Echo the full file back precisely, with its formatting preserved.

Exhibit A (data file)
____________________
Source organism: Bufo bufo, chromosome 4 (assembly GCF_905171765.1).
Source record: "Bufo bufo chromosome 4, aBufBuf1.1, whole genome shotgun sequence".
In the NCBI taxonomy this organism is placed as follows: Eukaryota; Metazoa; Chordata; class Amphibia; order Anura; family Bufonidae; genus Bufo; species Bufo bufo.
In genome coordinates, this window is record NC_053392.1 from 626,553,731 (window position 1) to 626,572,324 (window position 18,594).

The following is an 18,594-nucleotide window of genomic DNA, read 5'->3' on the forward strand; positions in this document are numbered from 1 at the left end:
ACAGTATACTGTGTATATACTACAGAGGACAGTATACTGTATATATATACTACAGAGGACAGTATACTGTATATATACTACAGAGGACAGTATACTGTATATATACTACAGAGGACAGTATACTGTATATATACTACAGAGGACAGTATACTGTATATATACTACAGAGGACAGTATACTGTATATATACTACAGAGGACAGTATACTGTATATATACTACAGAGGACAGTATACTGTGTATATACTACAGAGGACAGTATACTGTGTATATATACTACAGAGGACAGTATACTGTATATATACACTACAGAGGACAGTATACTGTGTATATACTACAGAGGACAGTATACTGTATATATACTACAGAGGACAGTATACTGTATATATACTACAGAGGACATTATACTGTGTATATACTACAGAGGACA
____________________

Source organism: Bufo bufo, chromosome 4 (assembly GCF_905171765.1).
Source record: "Bufo bufo chromosome 4, aBufBuf1.1, whole genome shotgun sequence".
In the NCBI taxonomy this organism is placed as follows: Eukaryota; Metazoa; Chordata; class Amphibia; order Anura; family Bufonidae; genus Bufo; species Bufo bufo.
In genome coordinates, this window is record NC_053392.1 from 626,553,731 (window position 1) to 626,572,324 (window position 18,594).

The following is an 18,594-nucleotide window of genomic DNA, read 5'->3' on the forward strand; positions in this document are numbered from 1 at the left end:
ACAGTATACTGTGTATATACTACAGAGGACAGTATACTGTATATATATACTACAGAGGACAGTATACTGTATATATACTACAGAGGACAGTATACTGTATATATACTACAGAGGACAGTATACTGTATATATACTACAGAGGACAGTATACTGTATATATACTACAGAGGACAGTATACTGTATATATACTACAGAGGACAGTATACTGTATATATACTACAGAGGACAGTATACTGTGTATATACTACAGAGGACAGTATACTGTGTATATATACTACAGAGGACAGTATACTGTATATATACACTACAGAGGACAGTATACTGTGTATATACTACAGAGGACAGTATACTGTATATATACTACAGAGGACAGTATACTGTATATATACTACAGAGGACATTATACTGTGTATATACTACAGAGGACA